New hope for opiate addiction

We’ve all been exposed to pictures of drug abusers meant to scare us onto the straight and narrow path. Images of opium dens, strung out “junkies” using needles, meant to create distance between the substance abuser and the community. This strategy has worked well, creating isolation, exclusion and stigma around substance abuse issues and those that struggle with addiction. This stigma has made it harder for those in need to ask for, and accept, treatment for addictions.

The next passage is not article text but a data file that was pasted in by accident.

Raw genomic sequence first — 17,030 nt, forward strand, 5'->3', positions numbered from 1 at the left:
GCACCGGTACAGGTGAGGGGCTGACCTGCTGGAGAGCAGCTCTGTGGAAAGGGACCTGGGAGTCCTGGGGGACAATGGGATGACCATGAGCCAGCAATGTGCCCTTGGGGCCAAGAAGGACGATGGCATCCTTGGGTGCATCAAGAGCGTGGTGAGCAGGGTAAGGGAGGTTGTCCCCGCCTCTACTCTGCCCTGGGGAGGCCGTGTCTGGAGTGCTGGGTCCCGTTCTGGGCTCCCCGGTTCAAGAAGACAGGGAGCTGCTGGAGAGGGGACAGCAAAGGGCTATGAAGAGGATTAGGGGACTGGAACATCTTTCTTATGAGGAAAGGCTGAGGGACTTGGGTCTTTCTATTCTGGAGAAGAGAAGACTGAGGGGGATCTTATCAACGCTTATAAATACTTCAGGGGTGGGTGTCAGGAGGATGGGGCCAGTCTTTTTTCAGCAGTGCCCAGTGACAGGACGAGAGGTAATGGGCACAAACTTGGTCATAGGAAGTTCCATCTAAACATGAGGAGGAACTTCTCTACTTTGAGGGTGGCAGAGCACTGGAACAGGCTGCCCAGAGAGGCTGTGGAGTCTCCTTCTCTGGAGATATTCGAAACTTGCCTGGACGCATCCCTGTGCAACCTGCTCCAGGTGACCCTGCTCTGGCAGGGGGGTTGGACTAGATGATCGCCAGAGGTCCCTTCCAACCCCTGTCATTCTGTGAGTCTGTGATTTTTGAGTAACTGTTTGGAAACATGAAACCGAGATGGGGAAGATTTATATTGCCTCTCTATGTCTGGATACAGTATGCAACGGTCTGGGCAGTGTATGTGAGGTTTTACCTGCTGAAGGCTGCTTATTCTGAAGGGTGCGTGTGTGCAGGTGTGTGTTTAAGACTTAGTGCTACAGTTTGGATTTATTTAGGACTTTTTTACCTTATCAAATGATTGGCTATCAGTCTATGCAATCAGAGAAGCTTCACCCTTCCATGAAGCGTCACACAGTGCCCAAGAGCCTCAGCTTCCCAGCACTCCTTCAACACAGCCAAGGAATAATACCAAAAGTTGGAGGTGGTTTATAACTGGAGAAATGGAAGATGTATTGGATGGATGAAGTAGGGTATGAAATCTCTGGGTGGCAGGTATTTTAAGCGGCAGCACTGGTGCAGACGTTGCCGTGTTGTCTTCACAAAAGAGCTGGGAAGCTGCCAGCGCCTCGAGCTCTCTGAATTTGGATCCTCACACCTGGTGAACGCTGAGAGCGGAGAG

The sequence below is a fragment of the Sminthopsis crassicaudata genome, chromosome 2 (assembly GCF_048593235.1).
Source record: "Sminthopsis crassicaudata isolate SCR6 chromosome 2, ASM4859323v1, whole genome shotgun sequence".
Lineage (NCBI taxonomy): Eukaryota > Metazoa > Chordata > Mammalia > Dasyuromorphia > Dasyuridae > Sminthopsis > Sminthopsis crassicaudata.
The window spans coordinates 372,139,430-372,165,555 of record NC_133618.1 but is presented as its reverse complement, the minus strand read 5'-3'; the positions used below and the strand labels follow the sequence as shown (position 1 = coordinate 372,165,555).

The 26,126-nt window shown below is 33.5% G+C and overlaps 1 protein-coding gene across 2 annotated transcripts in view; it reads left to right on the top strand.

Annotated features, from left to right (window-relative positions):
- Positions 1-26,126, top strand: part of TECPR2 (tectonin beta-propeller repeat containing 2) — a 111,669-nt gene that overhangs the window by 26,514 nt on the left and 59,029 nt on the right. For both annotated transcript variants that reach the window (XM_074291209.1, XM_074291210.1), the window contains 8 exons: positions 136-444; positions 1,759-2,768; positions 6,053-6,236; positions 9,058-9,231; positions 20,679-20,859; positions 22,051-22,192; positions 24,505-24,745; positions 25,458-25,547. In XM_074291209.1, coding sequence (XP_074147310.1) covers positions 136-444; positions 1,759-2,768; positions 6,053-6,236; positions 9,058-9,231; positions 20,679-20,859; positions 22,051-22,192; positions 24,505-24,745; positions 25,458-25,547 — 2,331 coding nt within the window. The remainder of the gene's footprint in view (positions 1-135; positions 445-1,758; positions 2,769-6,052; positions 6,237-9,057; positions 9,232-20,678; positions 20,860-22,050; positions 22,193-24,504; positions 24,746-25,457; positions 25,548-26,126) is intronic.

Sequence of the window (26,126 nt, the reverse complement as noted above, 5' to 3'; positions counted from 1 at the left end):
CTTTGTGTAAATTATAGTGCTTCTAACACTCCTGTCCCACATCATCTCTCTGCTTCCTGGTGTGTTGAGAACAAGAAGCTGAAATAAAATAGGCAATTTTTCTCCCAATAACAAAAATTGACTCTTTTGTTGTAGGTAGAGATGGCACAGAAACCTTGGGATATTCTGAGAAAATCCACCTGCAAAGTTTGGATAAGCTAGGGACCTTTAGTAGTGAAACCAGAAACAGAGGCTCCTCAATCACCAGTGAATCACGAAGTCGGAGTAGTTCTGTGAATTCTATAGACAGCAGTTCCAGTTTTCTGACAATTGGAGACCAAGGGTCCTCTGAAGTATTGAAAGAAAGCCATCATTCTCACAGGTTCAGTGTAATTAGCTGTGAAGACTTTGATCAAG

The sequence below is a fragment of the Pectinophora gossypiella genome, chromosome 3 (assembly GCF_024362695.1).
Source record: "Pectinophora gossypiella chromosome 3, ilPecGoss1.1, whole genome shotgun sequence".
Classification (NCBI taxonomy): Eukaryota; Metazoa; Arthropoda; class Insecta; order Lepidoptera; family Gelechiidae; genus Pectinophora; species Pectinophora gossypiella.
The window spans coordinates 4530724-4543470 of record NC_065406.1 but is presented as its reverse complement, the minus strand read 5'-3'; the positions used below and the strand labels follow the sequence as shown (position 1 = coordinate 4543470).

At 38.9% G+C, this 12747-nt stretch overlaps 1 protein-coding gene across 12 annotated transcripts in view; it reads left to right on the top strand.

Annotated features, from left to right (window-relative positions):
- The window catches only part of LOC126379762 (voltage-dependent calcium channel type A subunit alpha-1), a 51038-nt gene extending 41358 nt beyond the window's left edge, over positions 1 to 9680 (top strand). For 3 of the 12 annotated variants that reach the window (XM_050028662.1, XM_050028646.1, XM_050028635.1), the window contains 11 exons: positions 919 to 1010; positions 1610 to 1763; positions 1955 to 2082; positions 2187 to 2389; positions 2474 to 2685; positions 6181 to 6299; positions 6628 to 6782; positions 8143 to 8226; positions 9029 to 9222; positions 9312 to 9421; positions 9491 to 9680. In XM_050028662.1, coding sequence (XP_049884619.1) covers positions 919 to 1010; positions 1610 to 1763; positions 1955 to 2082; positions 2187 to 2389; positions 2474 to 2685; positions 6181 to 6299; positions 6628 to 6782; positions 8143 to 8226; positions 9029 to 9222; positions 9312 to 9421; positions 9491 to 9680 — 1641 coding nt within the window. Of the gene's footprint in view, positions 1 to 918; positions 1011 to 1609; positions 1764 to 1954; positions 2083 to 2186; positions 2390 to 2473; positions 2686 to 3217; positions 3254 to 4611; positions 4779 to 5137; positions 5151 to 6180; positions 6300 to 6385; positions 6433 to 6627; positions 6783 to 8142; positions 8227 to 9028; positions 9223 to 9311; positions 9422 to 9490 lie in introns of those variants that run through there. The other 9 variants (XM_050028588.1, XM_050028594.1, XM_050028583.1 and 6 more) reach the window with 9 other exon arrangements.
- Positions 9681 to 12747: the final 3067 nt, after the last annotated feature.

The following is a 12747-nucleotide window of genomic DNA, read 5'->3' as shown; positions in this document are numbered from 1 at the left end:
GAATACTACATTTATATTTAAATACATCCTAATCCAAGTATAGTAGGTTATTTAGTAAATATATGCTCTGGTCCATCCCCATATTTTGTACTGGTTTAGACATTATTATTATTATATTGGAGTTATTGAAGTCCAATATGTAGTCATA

Today, there is tremendous attention given to opiate abuse. With the rise in opiate related addictions, overdoses and deaths that have impacted many of us in the community, finding treatments that work and that bring an individual back into the community is a long time in coming. With the advent of buprenorphine, first approved in 2002 for use in the United States, many people who lived tethered to their opiate habit have been able to stop using, learn how to better manage their life and re-enter the community. Called Medication Assisted Treatment, or MAT, buprenorphine has changed people’s lives dramatically.